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Tuesday, May 27, 2014

Going Back To Baja


James Kay takes us on an exploration of the national parks in the rugged and beautiful Baja Peninsula

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As the northernmost and westernmost state of Mexico, Baja California is a peninsula that stretches from the southern tip of California to Baja California Sur, the lower half of the isthmus, which extends farther south into the Pacific while running along the Sea of Cortez to the east. Also known as the Gulf of California, the Sea of Cortez separates Baja from mainland Mexico with one of the most ecologically diverse environments on the planet. Five Mexican national parks are situated along the eastern coast of the Baja Sur Peninsula alone. Above: The waters are so clear, a kayaker seems to hover over the water near Punta Baja Norte on the southern tip of Isla Carmen in the Loreto National Marine Park, Baja California Sur.


Wildflowers bloom at Bahia Los Triangulos, Isla Carmen, Loreto National Marine Park
Often referred to as our "best idea," America introduced the world to the concept of national parks with the formal designation of Yellowstone National Park in 1872. Perhaps inspired by our utilitarian quest to conquer and subdue every last square inch of the "howling wilderness" that greeted the first European settlers and the realization by the end of the 19th century that we were doing an exemplary job of it, a small group of visionaries began to realize that if future generations were going to have any chance to witness for themselves what Lewis and Clark saw, it would be through the formal protection of some of the most magnificent landscapes in the American West.

Shortly after Yellowstone was established, the rest of the world climbed onboard, with Australia declaring the world's second national park in 1879 and Canada announcing Banff National Park in 1885. Today, nearly 7,000 exist worldwide, with the largest in Greenland at 375,000 square miles.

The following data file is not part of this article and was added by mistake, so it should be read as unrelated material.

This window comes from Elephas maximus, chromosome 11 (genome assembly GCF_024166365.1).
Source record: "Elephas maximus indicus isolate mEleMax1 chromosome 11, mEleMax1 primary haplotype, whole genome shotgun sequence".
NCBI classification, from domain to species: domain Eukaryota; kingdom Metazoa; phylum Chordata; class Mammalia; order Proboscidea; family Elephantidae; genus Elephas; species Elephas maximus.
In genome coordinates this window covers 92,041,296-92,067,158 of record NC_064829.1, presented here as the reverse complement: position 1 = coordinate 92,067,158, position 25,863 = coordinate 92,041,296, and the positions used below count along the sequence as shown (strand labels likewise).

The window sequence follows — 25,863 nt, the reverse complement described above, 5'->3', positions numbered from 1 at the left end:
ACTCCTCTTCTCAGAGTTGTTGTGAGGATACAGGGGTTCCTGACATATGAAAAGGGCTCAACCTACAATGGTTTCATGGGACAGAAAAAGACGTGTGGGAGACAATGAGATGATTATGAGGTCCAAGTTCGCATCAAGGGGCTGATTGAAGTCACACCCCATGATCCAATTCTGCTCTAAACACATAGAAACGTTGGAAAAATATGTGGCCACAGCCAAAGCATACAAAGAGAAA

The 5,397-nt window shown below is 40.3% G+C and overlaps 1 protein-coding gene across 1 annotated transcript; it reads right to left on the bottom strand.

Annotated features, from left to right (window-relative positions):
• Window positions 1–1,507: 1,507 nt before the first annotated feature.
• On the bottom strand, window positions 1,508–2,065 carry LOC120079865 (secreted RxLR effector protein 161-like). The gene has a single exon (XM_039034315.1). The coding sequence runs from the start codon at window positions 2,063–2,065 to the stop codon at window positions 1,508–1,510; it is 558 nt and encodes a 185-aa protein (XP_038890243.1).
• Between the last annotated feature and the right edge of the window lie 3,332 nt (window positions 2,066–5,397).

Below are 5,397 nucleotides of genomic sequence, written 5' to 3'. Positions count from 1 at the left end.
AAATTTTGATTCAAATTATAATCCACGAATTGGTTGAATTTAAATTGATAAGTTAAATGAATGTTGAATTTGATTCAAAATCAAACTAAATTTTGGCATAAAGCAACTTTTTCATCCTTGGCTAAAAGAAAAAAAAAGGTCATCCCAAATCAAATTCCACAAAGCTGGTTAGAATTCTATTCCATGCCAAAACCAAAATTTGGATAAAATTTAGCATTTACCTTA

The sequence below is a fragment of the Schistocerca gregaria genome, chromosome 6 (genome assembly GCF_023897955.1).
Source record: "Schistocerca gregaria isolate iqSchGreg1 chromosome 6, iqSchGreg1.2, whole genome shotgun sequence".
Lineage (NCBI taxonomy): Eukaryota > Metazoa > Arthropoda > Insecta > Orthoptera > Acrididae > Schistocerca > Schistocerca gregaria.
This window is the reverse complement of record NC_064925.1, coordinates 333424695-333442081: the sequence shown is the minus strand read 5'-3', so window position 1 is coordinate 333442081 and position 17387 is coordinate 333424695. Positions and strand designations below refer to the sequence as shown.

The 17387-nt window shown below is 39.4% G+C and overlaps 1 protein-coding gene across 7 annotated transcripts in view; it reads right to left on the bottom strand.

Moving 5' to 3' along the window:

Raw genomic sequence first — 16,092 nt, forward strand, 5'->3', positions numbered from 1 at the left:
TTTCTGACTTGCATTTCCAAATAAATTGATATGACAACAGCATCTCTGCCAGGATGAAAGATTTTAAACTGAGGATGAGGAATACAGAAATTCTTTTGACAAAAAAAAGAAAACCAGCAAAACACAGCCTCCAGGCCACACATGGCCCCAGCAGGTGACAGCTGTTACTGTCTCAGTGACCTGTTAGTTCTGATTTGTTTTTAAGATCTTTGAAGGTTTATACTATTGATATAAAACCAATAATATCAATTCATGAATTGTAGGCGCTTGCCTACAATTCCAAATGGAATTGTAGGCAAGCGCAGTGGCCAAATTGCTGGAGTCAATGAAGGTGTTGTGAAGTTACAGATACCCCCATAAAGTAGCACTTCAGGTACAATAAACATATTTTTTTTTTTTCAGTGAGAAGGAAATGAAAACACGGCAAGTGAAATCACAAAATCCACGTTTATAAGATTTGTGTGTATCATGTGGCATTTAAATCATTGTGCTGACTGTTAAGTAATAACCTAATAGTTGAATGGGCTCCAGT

I often tip my hat to John D. Rockefeller, Jr. for the financial muscle he provided to help expand the boundaries of Grand Teton National Park to include the valley of Jackson Hole. I shudder to think of the water parks, golf courses, convenience stores, billboards and flashing neon signs that would fill Jackson Hole today without his extraordinary efforts. As photographers, we've benefited greatly from visionaries like him, as confirmed by the fact that one of the most often used keywords we apply to our images is "national park."


Sunset over Sierra La Giganta from Punta Baja Norte on Isla Carmen.
Which brings me to Mexico, the Baja Peninsula and the ongoing efforts of visionary citizens there to protect its unique land and seascapes. With its southern tip barely dipping into the warm tropical waters south of the Tropic of Cancer, the dry, rugged jag of land that forms the 800-mile-long Baja Peninsula was torn away from mainland Mexico about seven million years ago by the same tectonic forces that created the San Andreas Fault in Southern California. The sea that now fills this gap is known as both the Sea of Cortez and the Gulf of California.

In recognition of the exceptional ecological and scenic values of the land adjacent to the Gulf and the rich marine life within its waters, Mexico has established five national parks along the eastern edge of the peninsula since 1995, including Archipiélago de Espíritu Santo, with its turquoise water, white-sand beaches and productive mangrove forests; Bahia de Loreto National Marine Park, with its diverse underwater life and large, uninhabited islands; Cabo Pulmo National Marine Park, with its tropical reef and legendary diving; and the rich avian and marine diversity of San Lorenzo Marine Archipelago National Park.

As the flagship in Baja's new national park system, Bahia de Loreto was established in 1996 and encompasses an 800-square-mile swath of Gulf waters and five of its most beautiful islands. Beginning just north of the small town of Loreto, a 30-mile stretch of coastline forms the park's western boundary. As with other marine parks around the world, one of its primary goals is to help restore the species-rich marine environment by eliminating commercial trawling operations. In order to counter the ongoing threat of large-scale resort-development projects along the coast just south of the park, local groups have offered a proposal to double its size by extending its southern boundary by 40 miles to include the longest remaining stretch of undeveloped coastline on the peninsula.

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